subsidise those inputs while endeavouring to take advantage of the strong backward and forward linkages that the agricultural sector has with the other sectors to avoid being stuck in the agricultural sector alone, while exporting unprocessed commodities. There is need to launch what we may call agricultural and mineral-led manufacturing rebirth or more simply agricultural-mineral-led industrialization. The problem with solely relying on raw materials in the long run emanates from the very nature of raw commodities (e.g.

agriculture) and trade. Even in our households, we rarely proportionately increase green maize and nsima consumption when our incomes go up or when the price of maize goes down, or to be precise, any increase we may register would be less, relative to the change in our incomes or prices of maize flour. At the macroeconomic level of course that implies that expenditure on agrogoods does not rise at the same pace as the expenditure on manufacturing goods and services. In other words, when world incomes go up, economies that rely on unprocessed agricultural exports alone or primarily are likely to come out as losers of international trade. The problem is the same with minerals in their raw form. In addition to the implied income inelasticity of demand for agricultural goods alluded to above, the terms of trade for agricultural goods in the absence of processing do deteriorate dynamically, sometimes due to oversupply. In the absence of an active manufacturing sector that draws its resources from the agricultural sector, in some cases agricultural growth could be immiserising. To ensure this does not happen at any point and to ensure that subsidies have a lasting positive impact, there is need to rebuild the manufacturing sector which would get its inputs from agriculture. This would further imply that even in the event

of a decline in agricultural unprocessed goods Terms of Trade, Malawi would have all the incentives to increase productivity in the agricultural sector as the nation would be exporting processed products, and there would be no immiserising growth. Although farm parcels are smaller in some areas, we must try where possible to reclaim marginal land including wetlands to try and expand total farmland. We should then seriously think about taking advantage of transgenic technology and irrigation possibilities to increase total factor productivity. To avoid immiserising growth and ensure intertemporal sustainability, we should invest the gains from agriculture into the manufacturing sector hoping that in future the share of the manufacturing sector will be larger than that of agriculture in the overall economy, at which point we will be a developed nation. The other importance of a vibrant manufacturing/ industrial sector is that by providing jobs to both skilled and unskilled personnel, the manufacturing sector has the potential to meaningfully depopulate the rural areas and thereby freeing up more land per capita. There should be enabling environment for encouraging the private and third sectors to participate fully in the drive for increased exports. It may look bizzare to suggest that the third sector (CSOs) have a role in this, but it turns out that real positive changes on the supply side can be had if the state, private and third sectors work in unison. Together, the three sectors are larger than the sum of their individual parts.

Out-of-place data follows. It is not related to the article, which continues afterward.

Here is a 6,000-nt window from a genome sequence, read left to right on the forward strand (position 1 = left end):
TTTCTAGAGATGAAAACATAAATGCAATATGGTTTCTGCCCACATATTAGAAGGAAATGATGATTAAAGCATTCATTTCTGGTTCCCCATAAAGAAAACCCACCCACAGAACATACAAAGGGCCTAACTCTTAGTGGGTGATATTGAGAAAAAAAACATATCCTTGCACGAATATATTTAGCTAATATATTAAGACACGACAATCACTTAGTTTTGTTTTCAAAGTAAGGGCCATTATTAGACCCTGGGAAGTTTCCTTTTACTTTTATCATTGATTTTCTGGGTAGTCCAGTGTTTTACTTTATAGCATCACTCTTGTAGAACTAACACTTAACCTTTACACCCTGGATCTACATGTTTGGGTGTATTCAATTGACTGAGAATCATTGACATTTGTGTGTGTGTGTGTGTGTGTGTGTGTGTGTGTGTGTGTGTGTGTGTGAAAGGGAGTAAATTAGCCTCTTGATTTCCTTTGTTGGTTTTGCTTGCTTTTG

*The author is an economic expert currently working with the University of Reading, Berkshire-UK